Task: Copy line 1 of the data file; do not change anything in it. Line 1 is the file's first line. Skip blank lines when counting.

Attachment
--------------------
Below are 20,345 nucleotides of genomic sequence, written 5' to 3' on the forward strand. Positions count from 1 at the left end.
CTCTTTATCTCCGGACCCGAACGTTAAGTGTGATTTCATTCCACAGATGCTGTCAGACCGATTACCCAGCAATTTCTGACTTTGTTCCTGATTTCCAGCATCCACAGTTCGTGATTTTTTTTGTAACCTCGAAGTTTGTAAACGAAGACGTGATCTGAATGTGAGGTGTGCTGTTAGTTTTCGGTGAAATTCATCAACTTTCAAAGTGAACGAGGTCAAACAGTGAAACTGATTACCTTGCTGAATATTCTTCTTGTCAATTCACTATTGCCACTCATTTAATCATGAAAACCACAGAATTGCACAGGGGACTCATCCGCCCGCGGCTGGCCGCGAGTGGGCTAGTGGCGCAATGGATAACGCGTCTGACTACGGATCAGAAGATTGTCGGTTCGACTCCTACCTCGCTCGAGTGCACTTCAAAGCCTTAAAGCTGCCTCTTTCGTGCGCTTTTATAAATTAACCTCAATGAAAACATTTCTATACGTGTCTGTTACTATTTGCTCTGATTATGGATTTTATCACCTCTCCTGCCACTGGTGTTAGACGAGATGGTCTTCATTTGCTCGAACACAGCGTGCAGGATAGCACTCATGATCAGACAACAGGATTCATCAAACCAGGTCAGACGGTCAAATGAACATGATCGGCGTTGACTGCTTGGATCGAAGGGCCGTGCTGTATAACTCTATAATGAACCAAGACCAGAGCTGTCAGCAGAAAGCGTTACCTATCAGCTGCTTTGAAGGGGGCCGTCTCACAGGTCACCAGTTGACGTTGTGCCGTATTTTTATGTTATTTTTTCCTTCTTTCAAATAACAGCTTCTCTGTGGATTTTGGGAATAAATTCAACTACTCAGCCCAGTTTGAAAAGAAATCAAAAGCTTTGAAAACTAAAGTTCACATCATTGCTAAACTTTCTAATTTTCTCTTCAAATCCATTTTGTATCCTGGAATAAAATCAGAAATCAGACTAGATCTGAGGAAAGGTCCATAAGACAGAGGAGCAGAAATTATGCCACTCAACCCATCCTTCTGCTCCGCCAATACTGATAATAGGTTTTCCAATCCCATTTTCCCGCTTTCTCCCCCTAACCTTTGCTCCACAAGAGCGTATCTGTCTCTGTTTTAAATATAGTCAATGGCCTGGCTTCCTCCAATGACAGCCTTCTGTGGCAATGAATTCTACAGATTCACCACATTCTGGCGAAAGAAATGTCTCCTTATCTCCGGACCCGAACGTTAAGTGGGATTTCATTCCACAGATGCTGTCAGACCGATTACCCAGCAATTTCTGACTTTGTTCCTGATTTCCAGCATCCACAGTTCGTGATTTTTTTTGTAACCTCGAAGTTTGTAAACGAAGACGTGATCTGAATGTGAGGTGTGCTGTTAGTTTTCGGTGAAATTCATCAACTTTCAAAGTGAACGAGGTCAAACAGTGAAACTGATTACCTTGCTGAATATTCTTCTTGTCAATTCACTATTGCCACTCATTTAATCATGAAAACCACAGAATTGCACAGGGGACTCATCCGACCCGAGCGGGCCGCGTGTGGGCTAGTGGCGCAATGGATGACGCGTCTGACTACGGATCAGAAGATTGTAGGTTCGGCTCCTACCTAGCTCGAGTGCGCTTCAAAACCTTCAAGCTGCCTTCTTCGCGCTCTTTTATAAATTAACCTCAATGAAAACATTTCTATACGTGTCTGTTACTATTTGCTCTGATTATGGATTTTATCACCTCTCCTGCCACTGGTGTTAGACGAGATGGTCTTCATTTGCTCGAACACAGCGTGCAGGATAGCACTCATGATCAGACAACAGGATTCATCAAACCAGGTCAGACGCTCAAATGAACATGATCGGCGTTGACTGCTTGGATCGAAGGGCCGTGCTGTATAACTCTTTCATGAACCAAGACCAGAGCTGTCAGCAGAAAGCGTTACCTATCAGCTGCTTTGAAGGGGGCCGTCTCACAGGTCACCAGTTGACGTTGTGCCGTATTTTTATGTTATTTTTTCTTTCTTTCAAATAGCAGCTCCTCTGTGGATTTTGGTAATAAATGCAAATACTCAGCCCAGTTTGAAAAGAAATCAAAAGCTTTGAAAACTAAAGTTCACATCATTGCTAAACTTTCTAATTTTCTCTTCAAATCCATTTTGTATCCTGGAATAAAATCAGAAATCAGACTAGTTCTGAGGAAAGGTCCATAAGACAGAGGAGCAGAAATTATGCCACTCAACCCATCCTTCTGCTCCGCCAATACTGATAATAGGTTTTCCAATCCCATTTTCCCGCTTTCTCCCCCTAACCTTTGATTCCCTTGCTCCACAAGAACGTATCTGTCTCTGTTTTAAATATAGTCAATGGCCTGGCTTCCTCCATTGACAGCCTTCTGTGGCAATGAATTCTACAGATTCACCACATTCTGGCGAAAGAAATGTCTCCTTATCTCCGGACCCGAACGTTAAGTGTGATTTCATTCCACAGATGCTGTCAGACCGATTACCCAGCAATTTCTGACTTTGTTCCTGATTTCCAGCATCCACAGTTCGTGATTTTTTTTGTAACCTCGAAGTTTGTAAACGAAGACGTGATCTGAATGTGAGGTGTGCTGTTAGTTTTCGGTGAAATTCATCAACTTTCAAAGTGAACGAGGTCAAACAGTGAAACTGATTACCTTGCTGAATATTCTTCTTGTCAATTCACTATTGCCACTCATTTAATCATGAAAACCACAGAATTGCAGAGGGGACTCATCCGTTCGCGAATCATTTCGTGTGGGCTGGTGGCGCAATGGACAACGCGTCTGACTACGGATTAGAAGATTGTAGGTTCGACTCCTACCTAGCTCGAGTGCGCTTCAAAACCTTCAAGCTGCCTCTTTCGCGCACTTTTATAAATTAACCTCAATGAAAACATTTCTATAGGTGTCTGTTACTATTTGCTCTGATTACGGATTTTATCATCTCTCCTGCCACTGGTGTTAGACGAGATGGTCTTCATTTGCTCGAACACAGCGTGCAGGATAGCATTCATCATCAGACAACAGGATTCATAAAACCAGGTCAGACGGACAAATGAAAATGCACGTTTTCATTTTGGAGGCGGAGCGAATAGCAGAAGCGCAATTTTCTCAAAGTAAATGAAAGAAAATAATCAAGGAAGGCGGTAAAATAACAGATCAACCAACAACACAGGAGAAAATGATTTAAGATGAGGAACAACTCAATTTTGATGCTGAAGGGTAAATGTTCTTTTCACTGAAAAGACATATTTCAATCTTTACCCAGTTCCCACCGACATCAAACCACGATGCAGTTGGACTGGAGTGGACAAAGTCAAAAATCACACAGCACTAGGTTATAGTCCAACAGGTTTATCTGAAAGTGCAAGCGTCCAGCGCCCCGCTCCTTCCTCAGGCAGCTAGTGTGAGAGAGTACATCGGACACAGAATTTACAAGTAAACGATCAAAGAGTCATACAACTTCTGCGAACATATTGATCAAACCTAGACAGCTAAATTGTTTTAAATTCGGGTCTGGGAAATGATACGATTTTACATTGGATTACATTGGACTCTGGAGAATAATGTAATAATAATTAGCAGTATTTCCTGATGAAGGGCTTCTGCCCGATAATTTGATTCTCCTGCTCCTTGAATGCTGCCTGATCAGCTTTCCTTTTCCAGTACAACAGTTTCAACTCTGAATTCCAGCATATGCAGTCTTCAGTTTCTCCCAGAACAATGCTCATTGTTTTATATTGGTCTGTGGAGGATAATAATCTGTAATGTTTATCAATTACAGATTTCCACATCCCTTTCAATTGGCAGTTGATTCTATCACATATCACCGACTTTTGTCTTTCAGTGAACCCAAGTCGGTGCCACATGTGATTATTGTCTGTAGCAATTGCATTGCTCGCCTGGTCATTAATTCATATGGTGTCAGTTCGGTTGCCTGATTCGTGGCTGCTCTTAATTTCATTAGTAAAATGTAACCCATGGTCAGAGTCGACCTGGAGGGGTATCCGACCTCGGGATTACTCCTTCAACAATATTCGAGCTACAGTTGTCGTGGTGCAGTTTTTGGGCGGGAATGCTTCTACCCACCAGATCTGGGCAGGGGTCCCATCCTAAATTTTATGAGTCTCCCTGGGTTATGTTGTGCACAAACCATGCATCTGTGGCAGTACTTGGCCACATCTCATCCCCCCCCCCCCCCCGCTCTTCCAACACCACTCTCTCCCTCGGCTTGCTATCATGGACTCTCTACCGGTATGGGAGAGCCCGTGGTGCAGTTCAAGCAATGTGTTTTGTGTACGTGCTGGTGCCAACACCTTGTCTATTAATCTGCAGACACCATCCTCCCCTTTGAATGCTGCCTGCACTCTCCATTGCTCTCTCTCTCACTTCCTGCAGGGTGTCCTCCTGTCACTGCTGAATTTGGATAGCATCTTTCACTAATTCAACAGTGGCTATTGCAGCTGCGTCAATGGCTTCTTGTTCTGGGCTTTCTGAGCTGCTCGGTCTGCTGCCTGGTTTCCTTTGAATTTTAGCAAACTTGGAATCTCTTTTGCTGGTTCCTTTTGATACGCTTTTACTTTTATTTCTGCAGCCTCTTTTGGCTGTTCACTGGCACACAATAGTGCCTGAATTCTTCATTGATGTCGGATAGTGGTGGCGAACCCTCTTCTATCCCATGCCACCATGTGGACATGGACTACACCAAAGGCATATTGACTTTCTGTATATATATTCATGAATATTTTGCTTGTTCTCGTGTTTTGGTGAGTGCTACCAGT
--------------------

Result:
Below are 20,345 nucleotides of genomic sequence, written 5' to 3' on the forward strand. Positions count from 1 at the left end.